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Mario Runs for Me by Ben Huxley

My therapist tells me it’s the “flee response.”

A spark in my chest triggers an electric current which travels through my body, conducted by muscles and sinew to my extremities, where it shoots back to my chest, and before I’m aware my body is in motion, I’m running as fast as I can in any direction. Of course this isn’t scientifically or anatomically correct, but it’s my experience of a panic attack.

Some sufferers freeze; they’re paralysed as they hyperventilate, or shake, or grind their jaw (there are plenty of physiological responses to panic). But I’ve always ran. Attempting to keep still is futile – it’s a dark parody of a toddler struggling to keep still on their birthday, overwhelming dread in place of exhilarated joy.

Trying to keep still during an attack is futile, like lying in a dark coffin as someone hammers in the nails – I need to get out of there, fast. It isn’t a thought-out response, but instinct, a literal knee-jerk reaction. It’s not like running helps, either. Rather than leave my system, the panic remains, often while I’m exhausted, halfway up a hill – which only makes it more mentally taxing. I don’t sleep well, either – which is bad, because my body needs a good eight hours after what I’ve put it through.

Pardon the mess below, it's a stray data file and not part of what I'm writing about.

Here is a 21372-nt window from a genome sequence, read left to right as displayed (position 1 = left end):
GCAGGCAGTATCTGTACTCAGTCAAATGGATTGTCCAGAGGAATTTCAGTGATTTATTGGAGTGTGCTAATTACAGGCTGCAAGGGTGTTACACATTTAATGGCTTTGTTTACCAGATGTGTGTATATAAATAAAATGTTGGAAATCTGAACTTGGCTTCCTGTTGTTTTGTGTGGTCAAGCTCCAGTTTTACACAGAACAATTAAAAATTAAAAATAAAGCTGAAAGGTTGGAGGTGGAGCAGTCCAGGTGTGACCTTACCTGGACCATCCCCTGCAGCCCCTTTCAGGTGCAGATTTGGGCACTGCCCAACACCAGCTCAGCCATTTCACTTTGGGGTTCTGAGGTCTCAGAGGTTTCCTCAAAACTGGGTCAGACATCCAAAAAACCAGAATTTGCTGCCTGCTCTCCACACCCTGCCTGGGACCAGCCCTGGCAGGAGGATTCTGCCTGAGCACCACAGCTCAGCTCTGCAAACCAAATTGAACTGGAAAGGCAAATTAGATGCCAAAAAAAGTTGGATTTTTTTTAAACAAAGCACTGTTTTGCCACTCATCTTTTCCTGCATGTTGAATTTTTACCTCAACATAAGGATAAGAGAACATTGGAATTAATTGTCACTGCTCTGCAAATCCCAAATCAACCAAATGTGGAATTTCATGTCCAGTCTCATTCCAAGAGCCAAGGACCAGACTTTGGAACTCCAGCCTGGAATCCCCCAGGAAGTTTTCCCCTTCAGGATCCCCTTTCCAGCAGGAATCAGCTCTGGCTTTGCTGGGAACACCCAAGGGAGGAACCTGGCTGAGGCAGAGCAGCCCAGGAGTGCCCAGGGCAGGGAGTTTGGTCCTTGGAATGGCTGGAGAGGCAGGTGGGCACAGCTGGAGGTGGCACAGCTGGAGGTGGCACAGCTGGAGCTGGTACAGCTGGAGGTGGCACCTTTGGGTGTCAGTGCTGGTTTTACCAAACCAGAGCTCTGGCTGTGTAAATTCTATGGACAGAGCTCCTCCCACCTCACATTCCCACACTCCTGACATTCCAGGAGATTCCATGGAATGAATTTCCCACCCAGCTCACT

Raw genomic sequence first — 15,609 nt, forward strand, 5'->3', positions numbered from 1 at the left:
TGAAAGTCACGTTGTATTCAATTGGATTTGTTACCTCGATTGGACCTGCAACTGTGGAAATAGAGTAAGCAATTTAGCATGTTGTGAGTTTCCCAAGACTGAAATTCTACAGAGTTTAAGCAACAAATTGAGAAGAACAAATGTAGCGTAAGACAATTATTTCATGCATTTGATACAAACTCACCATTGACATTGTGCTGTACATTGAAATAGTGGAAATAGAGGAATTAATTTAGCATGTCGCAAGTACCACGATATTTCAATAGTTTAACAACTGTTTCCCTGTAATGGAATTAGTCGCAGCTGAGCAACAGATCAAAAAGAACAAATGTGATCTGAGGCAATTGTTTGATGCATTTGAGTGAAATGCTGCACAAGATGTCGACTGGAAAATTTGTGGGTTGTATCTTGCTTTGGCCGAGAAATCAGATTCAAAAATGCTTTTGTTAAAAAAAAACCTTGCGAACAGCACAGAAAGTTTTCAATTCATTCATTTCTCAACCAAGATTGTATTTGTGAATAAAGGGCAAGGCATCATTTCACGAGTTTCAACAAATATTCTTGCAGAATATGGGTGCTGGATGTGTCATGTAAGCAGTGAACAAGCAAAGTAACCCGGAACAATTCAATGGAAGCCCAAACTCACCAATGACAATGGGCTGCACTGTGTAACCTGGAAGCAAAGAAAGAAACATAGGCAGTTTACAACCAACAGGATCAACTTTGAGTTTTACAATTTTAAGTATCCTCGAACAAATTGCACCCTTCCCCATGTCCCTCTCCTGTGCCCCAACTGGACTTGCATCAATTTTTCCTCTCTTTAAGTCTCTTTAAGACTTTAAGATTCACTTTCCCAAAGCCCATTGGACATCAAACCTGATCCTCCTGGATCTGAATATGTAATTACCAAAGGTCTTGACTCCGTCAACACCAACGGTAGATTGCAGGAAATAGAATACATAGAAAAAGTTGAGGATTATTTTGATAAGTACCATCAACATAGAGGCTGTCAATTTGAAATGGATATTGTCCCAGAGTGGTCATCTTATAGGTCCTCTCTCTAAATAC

It always ends, though, which is the thought I tell myself every time. The panic might last days, or it might last ten minutes, but it always comes to an end at some point. Mindfulness has helped me with stress, anger, sadness, and mild anxiety – as has my medication – but panic has always been a tricky issue.

For years and years I dreaded the day I couldn’t run, for whatever reason. Maybe I’d be in a wheelchair, trapped somewhere, or paralysed. Maybe I’d actually be trapped in a coffin, like Uma Thurman in Kill Bill. Either way, I knew that one day I’d be panicking, and I wouldn’t be able to run – and the thought of that day was enough to make me nervous.

That day eventually came. It was earlier this year, during a visit to A&E. I won’t share the nitty gritties, but I was in a hospital bed, unable to move, and a panic started to brew. Walt Whitman said, “I sing the body electric.” That moment I almost screamed it. The panic was there in every sense; the inability to think, the electricity, the pain, the urge to move, to jump up, to sprint in any direction. But I couldn’t. The habitual response that I knew I couldn’t do without… well, I just had to do without it. I couldn’t run because I was trapped.

What I did next was a rare moment of rational and mindful thought (in case you hadn’t guessed, I’m usually on the mindless and reactive side). I knew that scrolling through socials wouldn’t help; that absent-minded venture we all do, almost against our own will, under the trance of everyday boredom. Aware that I needed to keep my mind occupied, I decided to download a mobile game (thankfully, I was in a magical area of the hospital with Internet).

I didn’t know what I wanted, but I knew what I didn’t want: a free-to-play candy-crusher, or a mind-melting puzzle. I needed to work my brain, and yet not stress myself more. The search itself became a decent distraction for a while, but eventually I stumbled upon Super Mario Run. I was suspicious to begin with; surely this can’t be a legit Mario game, on the Play Store, available for download on an Android? I quick Google told me that, actually, it was. Released six years ago, and I’d never heard of it.